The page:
Federal Recovery Funds Make Three Large-Scale Wind Power Projects Possible

A Cambria County wind turbine manufacturer that had to temporarily lay off 79 employees last November after new orders fell will be able to bring back those workers and hire an additional 50 people thanks to the American Recovery and Reinvestment Act, Governor Edward G. Rendell said today.

During a visit to the Gamesa Wind USA plant, Governor Rendell announced $22.8 million in grants through the federal Recovery program that will not only put people to work at Gamesa, but will also create another 257 jobs at three large-scale wind farms.

"A year ago this week, President Obama — after only 28 days in office — and Congress took action to move the United States out of its darkest days since the 1930s by passing the American Recovery and Reinvestment Act," said Governor Rendell. "While some naysayers — often, critics who have little personally at stake — have questioned whether it was the right thing to do, the reality is that the Recovery Act kept our nation from sinking deeper into economic quicksand."

The Governor noted that 2 million Americans today have good jobs because of the federal stimulus. In Pennsylvania, the act helped avoid massive layoffs, provided relief to families in need, made higher education more affordable for students, and enabled employers to hire and retain workers doing jobs that are vital to the state’s future, such as developing renewable energy resources.

"One of the premier examples in Pennsylvania, if not the nation, of how we can build a 21st century green economy is the Gamesa plant we’re visiting today. With the support of federal Recovery Act funding, this plant will return to full production and start up a second manufacturing line. That means a great deal to the workers who went back on the job this week."

Eric Sheesley was one of those workers, said the Governor. Sheesley was laid off from his first shift quality inspector job just before Thanksgiving in 2009. He, his wife and two kids live in nearby Nanty Glo, and while his wife was able to pick up extra hours at her receptionist position, the family mostly relied on Eric’s unemployment compensation to get by. Because of the federal Recovery funds, however, he returned to work on Monday, Feb. 15.

"Eric’s experience is only one of the many positive stories made possible thanks to the federal Recovery Act’s support for advanced energy projects," said Governor Rendell.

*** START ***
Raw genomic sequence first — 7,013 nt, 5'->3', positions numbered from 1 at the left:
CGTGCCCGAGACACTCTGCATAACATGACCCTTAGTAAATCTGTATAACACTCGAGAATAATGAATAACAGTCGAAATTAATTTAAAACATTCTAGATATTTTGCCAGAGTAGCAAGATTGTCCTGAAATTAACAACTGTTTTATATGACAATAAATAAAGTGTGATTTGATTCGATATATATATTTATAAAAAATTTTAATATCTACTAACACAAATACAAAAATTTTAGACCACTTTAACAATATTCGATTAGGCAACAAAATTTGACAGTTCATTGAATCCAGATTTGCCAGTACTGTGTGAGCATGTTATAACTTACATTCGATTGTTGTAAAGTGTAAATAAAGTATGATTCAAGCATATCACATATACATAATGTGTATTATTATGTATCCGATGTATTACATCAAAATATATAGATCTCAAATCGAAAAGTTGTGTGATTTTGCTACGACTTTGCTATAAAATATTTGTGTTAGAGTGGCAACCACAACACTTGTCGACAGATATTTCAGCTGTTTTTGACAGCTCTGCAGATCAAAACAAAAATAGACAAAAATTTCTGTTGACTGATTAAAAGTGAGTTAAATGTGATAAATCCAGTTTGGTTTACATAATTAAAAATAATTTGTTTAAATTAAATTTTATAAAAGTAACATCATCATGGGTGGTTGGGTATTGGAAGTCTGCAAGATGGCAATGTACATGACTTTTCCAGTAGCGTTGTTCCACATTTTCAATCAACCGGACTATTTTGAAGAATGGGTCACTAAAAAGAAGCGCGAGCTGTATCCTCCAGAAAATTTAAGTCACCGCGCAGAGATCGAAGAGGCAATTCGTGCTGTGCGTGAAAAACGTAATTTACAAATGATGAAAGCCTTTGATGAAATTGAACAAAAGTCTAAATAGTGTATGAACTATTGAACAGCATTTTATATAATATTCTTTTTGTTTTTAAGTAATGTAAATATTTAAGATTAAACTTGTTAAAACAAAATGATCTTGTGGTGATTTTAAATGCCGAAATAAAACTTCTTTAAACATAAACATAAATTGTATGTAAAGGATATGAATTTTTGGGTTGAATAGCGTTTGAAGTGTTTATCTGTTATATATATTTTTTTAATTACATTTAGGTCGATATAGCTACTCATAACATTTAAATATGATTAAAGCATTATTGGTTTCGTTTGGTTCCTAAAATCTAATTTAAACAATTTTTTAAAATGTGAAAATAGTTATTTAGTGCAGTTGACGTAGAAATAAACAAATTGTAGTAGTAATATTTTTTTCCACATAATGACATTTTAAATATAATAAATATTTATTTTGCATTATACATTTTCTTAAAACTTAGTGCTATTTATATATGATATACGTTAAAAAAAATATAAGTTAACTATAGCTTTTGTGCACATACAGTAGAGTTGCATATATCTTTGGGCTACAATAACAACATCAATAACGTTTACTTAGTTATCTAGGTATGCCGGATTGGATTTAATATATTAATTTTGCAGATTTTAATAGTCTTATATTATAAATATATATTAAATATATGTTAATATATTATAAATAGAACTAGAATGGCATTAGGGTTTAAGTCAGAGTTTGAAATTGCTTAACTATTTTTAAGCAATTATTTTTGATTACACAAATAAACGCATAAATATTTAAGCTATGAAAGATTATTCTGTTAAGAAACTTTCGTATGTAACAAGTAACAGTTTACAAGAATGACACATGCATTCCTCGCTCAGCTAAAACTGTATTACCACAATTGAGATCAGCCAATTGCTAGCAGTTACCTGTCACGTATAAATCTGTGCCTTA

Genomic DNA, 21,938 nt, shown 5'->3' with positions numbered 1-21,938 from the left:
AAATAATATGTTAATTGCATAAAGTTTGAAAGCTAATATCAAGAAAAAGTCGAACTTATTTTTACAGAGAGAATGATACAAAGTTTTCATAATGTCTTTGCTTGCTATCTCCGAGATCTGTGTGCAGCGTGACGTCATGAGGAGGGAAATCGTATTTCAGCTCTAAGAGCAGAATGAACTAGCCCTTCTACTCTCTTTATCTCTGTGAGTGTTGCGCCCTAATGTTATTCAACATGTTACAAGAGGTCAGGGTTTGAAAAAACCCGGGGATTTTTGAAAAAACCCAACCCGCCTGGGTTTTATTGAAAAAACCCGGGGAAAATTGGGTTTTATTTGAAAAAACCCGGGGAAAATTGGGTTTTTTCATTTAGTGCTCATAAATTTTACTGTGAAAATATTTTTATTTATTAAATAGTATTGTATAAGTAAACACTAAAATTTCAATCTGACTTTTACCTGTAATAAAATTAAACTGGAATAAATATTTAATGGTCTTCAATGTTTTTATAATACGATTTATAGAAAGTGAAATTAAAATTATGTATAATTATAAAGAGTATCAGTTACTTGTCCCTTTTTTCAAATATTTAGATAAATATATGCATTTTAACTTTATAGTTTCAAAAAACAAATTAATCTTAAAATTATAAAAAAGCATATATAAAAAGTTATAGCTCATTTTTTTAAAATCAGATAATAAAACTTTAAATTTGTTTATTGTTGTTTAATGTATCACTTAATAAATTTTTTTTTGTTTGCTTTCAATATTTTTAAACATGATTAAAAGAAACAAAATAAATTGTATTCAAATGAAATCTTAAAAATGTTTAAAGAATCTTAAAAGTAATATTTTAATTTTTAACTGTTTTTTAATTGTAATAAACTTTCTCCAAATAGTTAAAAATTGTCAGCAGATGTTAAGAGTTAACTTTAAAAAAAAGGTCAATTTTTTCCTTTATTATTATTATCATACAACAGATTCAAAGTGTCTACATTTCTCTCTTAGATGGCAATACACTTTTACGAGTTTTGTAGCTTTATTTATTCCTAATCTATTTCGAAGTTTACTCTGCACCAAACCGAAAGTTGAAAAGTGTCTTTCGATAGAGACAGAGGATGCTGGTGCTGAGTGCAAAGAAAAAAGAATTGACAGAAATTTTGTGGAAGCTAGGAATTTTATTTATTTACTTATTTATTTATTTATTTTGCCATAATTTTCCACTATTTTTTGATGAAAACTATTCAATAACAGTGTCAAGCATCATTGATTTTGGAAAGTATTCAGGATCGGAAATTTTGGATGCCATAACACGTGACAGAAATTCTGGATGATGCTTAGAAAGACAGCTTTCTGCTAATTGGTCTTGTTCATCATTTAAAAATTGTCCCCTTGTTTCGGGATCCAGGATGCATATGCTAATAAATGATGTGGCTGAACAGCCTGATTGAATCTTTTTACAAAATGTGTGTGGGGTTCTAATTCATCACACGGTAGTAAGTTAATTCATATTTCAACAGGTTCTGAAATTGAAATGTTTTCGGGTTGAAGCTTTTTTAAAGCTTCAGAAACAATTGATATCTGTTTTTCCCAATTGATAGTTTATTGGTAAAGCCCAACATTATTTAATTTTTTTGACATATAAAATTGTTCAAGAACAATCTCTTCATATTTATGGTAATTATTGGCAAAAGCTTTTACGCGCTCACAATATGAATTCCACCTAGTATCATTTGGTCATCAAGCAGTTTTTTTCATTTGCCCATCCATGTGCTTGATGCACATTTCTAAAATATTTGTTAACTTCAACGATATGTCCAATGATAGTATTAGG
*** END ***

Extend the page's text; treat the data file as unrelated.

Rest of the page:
Since the Recovery Act was passed, Pennsylvania companies and communities have received more than $800 million for green energy projects. Those funds are in addition to the nearly $1 billion in state funds spent to help grow this sector in the last seven years. As a result, according to the Pew Center, Pennsylvania ranks third for the growth of green jobs just behind the powerhouse energy states of Texas and California.

The $22.8 million that Governor Rendell announced today through the Recovery-funded Green Energy Works! Wind grant program will create or retain 387 jobs, leverage more than $200 million in private investments, and reduce harmful carbon dioxide emissions by nearly 450 million pounds annually — the equivalent of removing 39,000 passenger vehicles from the road. The three projects receiving grant funding include:

* $7.8 million for Gamesa to install 19 two-megawatt wind turbines at the Chestnut Flats Wind Farm in Cambria and Blair counties. The project is expected to create 85 jobs.

* $10 million for Iberdrola Renewables’ South Chestnut wind energy project to install 23 two-megawatt wind turbines in Fayette County that will create 129 jobs.

* $5 million for the Broad Mountain Wind Energy Center’s installation of eight wind turbines near Frackville in Schuykill County under a project that will create 43 jobs.

"If not for the American Recovery and Reinvestment Act, these projects wouldn’t happen now and these Gamesa workers wouldn’t be back on the job making the 50 turbines that each of these projects will use.

"It’s clear that the stimulus is working: it’s providing a lifeline to families, slowing job losses, and helping our economy rebound. In January 2009, America lost 750,000 jobs. One year later, that rate had slowed to only 20,000 jobs and the nation’s GDP grew at its fastest pace in six years during the fourth quarter of 2009."